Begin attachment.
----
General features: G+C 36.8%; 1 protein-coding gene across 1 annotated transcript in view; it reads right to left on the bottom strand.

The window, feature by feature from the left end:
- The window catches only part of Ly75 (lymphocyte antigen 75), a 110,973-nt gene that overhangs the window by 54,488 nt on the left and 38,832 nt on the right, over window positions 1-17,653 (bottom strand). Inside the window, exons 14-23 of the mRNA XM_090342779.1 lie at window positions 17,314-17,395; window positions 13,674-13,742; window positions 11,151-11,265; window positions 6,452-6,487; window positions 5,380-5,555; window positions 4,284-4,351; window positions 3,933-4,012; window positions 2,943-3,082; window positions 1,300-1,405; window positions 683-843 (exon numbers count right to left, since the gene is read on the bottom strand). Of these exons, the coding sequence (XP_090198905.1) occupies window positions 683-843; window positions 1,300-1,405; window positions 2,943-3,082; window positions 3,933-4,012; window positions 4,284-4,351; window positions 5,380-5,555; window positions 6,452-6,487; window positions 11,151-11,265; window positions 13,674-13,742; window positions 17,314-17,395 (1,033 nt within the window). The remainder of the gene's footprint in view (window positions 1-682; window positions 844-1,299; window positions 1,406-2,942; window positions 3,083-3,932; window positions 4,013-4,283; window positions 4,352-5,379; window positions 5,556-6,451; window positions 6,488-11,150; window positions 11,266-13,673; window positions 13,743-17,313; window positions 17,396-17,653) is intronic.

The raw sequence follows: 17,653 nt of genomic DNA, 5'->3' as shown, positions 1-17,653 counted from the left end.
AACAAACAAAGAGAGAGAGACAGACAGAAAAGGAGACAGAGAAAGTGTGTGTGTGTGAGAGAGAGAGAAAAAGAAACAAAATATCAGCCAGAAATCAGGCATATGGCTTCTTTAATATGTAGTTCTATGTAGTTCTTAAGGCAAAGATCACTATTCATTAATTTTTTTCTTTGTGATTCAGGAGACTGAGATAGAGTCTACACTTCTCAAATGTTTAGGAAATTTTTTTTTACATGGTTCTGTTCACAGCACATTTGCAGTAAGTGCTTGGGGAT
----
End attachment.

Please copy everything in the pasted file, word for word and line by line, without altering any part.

General features: G+C 36.8%; 1 protein-coding gene across 1 annotated transcript in view; it reads right to left on the bottom strand.

The window, feature by feature from the left end:
- The window catches only part of Ly75 (lymphocyte antigen 75), a 110,973-nt gene that overhangs the window by 54,488 nt on the left and 38,832 nt on the right, over window positions 1-17,653 (bottom strand). Inside the window, exons 14-23 of the mRNA XM_090342779.1 lie at window positions 17,314-17,395; window positions 13,674-13,742; window positions 11,151-11,265; window positions 6,452-6,487; window positions 5,380-5,555; window positions 4,284-4,351; window positions 3,933-4,012; window positions 2,943-3,082; window positions 1,300-1,405; window positions 683-843 (exon numbers count right to left, since the gene is read on the bottom strand). Of these exons, the coding sequence (XP_090198905.1) occupies window positions 683-843; window positions 1,300-1,405; window positions 2,943-3,082; window positions 3,933-4,012; window positions 4,284-4,351; window positions 5,380-5,555; window positions 6,452-6,487; window positions 11,151-11,265; window positions 13,674-13,742; window positions 17,314-17,395 (1,033 nt within the window). The remainder of the gene's footprint in view (window positions 1-682; window positions 844-1,299; window positions 1,406-2,942; window positions 3,083-3,932; window positions 4,013-4,283; window positions 4,352-5,379; window positions 5,556-6,451; window positions 6,488-11,150; window positions 11,266-13,673; window positions 13,743-17,313; window positions 17,396-17,653) is intronic.

The raw sequence follows: 17,653 nt of genomic DNA, 5'->3' as shown, positions 1-17,653 counted from the left end.
AACAAACAAAGAGAGAGAGACAGACAGAAAAGGAGACAGAGAAAGTGTGTGTGTGTGAGAGAGAGAGAAAAAGAAACAAAATATCAGCCAGAAATCAGGCATATGGCTTCTTTAATATGTAGTTCTATGTAGTTCTTAAGGCAAAGATCACTATTCATTAATTTTTTTCTTTGTGATTCAGGAGACTGAGATAGAGTCTACACTTCTCAAATGTTTAGGAAATTTTTTTTTACATGGTTCTGTTCACAGCACATTTGCAGTAAGTGCTTGGGGAT